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Project Vida: When one good thing leads to another, and keeps on going

Salem Carriker: Leading for Children's Health

In 2010, when pre-med student Jon Aun challenged freshmen to “Drop Everything and Lead” as part of his senior thesis, Salem Carriker took note. And started her own student organization, one that would send her and her comrades to shelters in Columbia to teach children about good health.

Four years later, Project Vida has educated close to 200 disadvantaged children about nutrition, hygiene, first aid, and exercise. Hands-on and interactive, Project Vida makes learning fun. Children make trail mix, participate in field days and skits, and get health and exercise kits to prompt them to practice what they’ve learned. For Carriker, a McNair Scholar and anthropology major with plans for medical school, Project Vida was the best part of her USC career.

“There were many times when I arrived at a site exhausted from the week, only to have my spirit renewed through talking and playing with the kids,” she said. “Project Vida taught all of us about the importance of being involved in our community, and it also provided a safe and fun experience for the children.”

Magellan Scholar and biochemistry major Fides Elamparo discovered her own unexpected rapport with children through Project Vida. She attributes her new confidence to Carriker, her friend since freshman year. She says the communication techniques she developed—using balloons to demonstrate air flowing through lungs, for instance—will help when she becomes a doctor.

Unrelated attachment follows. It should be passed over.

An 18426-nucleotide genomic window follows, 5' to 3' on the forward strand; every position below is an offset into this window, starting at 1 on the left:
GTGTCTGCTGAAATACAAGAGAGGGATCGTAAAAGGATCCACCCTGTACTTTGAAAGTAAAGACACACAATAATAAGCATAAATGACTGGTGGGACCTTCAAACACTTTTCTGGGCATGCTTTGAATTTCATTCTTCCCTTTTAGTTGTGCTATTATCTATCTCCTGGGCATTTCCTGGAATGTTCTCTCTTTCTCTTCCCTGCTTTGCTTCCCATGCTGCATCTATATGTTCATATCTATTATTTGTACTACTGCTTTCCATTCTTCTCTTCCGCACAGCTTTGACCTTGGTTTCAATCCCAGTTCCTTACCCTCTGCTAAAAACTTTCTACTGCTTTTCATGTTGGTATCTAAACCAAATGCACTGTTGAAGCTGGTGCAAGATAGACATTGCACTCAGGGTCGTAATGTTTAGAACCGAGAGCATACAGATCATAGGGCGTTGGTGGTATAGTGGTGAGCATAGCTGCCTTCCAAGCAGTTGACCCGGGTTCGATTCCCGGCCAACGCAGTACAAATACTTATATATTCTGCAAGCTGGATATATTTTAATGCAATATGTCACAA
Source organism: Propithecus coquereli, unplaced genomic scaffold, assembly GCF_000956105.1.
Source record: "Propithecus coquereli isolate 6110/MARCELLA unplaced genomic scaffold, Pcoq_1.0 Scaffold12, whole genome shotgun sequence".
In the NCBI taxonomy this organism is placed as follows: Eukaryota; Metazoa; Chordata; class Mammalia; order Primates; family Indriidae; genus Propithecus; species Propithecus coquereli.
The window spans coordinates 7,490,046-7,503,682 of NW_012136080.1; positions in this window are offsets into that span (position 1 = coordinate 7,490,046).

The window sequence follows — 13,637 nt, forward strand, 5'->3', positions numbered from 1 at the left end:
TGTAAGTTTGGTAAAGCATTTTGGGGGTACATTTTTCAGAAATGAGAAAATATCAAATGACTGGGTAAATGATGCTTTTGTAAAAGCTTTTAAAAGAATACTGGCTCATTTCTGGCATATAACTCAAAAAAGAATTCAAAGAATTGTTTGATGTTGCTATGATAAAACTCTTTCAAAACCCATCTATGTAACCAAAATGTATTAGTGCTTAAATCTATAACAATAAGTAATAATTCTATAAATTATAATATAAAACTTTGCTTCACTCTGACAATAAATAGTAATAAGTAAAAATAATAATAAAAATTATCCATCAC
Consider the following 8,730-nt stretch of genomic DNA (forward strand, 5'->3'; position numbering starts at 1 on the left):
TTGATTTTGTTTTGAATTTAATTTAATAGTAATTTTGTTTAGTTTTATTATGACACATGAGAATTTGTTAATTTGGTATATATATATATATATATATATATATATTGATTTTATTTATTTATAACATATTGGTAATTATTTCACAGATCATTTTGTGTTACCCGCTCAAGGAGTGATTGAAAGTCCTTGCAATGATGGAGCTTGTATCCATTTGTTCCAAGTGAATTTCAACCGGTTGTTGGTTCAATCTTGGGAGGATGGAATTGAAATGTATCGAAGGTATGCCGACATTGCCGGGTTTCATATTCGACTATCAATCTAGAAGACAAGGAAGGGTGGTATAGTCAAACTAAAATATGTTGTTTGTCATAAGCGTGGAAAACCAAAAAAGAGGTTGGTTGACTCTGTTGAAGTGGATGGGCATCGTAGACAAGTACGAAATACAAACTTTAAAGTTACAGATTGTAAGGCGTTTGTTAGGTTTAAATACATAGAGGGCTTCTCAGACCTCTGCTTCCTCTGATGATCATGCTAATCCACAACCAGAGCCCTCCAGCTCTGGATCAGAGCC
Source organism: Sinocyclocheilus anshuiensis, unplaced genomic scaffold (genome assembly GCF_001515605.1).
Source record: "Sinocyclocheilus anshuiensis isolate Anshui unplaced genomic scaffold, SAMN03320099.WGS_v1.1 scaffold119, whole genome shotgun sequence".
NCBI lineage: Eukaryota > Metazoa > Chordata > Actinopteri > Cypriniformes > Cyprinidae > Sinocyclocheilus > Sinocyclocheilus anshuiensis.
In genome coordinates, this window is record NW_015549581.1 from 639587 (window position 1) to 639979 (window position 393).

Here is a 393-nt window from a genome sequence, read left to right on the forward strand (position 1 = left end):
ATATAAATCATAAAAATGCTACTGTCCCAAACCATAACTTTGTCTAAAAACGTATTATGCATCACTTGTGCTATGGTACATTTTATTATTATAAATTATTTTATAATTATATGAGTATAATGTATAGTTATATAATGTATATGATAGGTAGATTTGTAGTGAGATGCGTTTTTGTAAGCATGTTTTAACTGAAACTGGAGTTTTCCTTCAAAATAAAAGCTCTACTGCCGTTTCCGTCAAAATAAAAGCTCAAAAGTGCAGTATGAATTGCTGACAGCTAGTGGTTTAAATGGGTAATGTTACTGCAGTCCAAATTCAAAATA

About 65 students have devoted 430 hours of direct service through Project Vida since 2010. They’ve taught children about body systems, diseases, buying and growing healthy food, and careers in health and science. The Bernard and Arline Ramsdale Endowment Fund, which supports community service and social needs research by SCHC students, helped underwrite Project Vida.

Unlike many initiatives that fade when dynamic leaders graduate, Project Vida is continuing.

“Salem and Fides have built a great team of successors who will make sure Project Vida continues to thrive,” said Dr. Susan Alexander, Project Vida’s faculty advisor and director of Service Learning and Undergraduate Research. “It’s as though from the moment they began, they not only understood the value of their mission but the importance of sustaining it.”